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Shakespeare's Words

William Shakespeare is credited with the invention or introduction of over 1,700 words that are still used in English today

William Shakespeare used more than 20,000 words in his plays and poems, and his works provide the first recorded use of over 1,700 words in the English language. It is believed that he may have invented or introduced many of these words himself, often by combining words, changing nouns into verbs, adding prefixes or suffixes, and so on. Some words stuck around and some didn't. 

Although lexicographers are continually discovering new origins and earliest usages of words, below are listed words and definitions we still use today that are widely attributed to Shakespeare.

Shakespeare's Words A-Z

Alligator: (n) a large, carnivorous reptile closely related to the crocodile
     Romeo and Juliet, Act 5 Scene 1

Bedroom: (n) a room for sleeping; furnished with a bed
     A Midsummer Night's Dream, Act 2 Scene 2

Critic: (n) one who judges merit or expresses a reasoned opinion
     Love's Labour's Lost, Act 3 Scene 1

Downstairs: (adv) on a lower floor; down the steps
     Henry IV Part 1, Act 2 Scene 4

Eyeball: (n) the round part of the eye; organ for vision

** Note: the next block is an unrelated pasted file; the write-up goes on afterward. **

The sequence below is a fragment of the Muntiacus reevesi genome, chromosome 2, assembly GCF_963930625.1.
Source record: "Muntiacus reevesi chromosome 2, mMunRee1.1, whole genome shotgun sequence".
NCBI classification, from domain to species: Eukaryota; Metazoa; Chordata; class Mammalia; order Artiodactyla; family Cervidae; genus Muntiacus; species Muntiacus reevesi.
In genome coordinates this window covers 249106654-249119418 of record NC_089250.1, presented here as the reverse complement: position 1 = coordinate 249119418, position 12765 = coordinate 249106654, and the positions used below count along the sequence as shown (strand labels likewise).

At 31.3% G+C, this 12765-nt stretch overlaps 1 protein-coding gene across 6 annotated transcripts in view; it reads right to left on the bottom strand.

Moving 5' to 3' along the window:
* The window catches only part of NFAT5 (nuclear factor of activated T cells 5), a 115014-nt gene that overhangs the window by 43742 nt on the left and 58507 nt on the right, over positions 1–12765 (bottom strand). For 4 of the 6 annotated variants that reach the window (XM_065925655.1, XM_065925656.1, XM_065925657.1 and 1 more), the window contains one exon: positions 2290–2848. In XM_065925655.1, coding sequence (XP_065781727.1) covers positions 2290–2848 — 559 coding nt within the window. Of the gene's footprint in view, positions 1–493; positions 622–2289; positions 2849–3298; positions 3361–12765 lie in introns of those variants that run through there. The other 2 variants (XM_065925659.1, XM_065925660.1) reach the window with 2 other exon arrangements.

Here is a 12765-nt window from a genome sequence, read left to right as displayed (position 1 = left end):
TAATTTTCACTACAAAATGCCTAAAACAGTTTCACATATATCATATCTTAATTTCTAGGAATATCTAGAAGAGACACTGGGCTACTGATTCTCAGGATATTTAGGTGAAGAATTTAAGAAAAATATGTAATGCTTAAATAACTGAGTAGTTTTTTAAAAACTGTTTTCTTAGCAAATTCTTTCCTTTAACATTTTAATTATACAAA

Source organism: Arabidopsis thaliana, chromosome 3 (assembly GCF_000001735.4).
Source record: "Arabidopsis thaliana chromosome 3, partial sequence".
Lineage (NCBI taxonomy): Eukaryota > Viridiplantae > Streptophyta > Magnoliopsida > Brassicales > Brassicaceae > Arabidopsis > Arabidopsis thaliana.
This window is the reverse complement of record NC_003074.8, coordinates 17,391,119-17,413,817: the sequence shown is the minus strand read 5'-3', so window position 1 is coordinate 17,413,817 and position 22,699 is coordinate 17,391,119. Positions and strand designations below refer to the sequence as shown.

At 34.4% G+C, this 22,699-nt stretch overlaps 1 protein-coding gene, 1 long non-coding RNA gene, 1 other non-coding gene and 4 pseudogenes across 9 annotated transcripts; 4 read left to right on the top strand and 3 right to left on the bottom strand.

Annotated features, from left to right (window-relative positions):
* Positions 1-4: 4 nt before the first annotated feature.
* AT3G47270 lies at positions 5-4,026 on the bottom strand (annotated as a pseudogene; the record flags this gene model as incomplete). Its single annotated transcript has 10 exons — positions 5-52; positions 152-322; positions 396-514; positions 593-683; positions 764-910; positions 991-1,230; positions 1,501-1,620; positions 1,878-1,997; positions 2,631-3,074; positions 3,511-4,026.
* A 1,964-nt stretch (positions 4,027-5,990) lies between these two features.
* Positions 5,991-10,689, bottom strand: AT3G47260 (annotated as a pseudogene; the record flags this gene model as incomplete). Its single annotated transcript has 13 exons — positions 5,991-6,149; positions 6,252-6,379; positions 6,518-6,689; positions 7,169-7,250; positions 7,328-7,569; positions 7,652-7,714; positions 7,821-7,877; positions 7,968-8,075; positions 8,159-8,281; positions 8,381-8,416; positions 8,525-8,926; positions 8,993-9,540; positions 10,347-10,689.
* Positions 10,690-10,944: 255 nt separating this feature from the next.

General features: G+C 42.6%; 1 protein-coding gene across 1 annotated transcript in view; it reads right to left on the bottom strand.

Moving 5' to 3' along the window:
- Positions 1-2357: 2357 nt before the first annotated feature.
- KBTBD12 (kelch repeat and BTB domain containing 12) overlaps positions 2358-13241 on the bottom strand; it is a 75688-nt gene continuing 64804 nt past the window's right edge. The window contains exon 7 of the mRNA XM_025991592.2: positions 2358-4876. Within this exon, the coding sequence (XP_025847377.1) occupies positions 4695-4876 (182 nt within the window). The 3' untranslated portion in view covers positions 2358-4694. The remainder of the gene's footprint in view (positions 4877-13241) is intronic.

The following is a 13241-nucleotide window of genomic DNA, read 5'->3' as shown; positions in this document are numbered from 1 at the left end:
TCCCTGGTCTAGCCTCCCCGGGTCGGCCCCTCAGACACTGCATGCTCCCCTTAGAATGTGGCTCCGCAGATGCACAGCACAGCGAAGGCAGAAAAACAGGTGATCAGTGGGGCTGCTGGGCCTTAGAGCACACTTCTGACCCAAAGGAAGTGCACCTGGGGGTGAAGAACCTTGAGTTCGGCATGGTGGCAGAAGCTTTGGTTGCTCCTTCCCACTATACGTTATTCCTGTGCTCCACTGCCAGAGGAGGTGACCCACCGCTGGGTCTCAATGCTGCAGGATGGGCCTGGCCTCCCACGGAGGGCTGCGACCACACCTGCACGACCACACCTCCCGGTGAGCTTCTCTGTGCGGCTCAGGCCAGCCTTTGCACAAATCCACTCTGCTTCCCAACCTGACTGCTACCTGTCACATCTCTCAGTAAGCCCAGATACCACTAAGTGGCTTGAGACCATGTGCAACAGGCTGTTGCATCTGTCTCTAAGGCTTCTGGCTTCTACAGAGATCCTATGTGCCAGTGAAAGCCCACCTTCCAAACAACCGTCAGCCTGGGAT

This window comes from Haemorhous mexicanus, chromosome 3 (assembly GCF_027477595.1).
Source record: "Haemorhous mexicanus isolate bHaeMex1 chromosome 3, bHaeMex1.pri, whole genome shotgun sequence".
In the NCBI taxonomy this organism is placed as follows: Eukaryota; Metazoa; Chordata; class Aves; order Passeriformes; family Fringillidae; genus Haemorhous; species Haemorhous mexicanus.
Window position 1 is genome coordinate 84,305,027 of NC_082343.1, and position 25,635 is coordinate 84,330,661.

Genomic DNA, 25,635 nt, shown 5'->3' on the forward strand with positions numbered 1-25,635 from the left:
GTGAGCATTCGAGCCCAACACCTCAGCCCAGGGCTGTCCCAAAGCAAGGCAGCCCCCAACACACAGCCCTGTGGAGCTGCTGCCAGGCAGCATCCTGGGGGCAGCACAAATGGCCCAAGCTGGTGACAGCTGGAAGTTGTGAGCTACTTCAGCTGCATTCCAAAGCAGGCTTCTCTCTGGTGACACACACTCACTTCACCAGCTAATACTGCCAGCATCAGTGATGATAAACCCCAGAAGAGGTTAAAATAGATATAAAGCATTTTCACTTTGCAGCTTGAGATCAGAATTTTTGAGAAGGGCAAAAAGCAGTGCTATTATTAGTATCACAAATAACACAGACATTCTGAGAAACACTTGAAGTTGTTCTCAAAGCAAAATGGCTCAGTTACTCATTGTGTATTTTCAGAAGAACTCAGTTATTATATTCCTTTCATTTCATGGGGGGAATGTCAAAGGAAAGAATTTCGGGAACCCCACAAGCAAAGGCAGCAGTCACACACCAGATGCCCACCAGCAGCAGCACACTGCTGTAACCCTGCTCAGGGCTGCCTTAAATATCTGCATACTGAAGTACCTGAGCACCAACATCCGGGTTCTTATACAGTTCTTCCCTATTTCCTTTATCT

Henry VI Part 1, Act 4 Scene 7

Fashionable: (adj) stylish; characteristic of a particular period
     Troilus and Cressida, Act 3 Scene 3

Gossip: (v) to talk casually, usually about others
     The Comedy of Errors, Act 5 Scene 1

Hurry: (v) to act or move quickly
     The Comedy of Errors, Act 5 Scene 1

Inaudible: (adj) not heard; unable to be heard
     All's Well That Ends Well, Act 5 Scene 3

Jaded: (adj) worn out; bored or past feeling
     Henry VI Part 2, Act 4 Scene 1

Kissing: (ppl adj) touching with the lips; exchanging kisses
     Love's Labour's Lost, Act 5 Scene 2

Lonely: (adj) feeling sad due to lack of companionship
     Coriolanus, Act 4 Scene 1

Manager: (n) one who controls or administers; person in charge
     Love's Labour's Lost, Act 1 Scene 2

Nervy: (adj) sinewy or strong; bold; easily agitated
     Coriolanus, Act 2 Scene 1

Obscene: (adj) repulsive or disgusting; offensive to one's morality
     Love's Labour's Lost, Act 1 Scene 1

Puppy dog: (n) a young, domestic dog
     King John, Act 2 Scene 1

Questioning: (n) the act of inquiring or interrogating
     As You Like It, Act 5 Scene 4

Rant: (v) to speak at length in inflated or extravagant language
     Hamlet, Act 5 Scene 1

Skim milk: (n) milk with its cream removed
     Henry IV Part 1, Act 2 Scene 3

Traditional: (adj) conventional; long-established, bound by tradition
     Richard III, Act 3 Scene 1

Undress: (v) to remove clothes or other covering
     The Taming of the Shrew, Induction Scene 2

Varied: (adj) incorporating different types or kinds; diverse
     Titus Andronicus, Act 3 Scene 1

Worthless: (adj) having no value or merit; contemptible
     The Two Gentlemen of Verona, Act 4 Scene 2

Xantippe: (n) shrewish wife of Socrates; figuratively, a bad-tempered woman
     The Taming of the Shrew, Act 1 Scene 2

Yelping: (adj) uttering sharp, high-pitched cries
     Henry VI Part 1, Act 4 Scene 2

Zany: (n) clown's assistant; performer who mimics another's antics
     Love's Labour's Lost, Act 5 Scene 2

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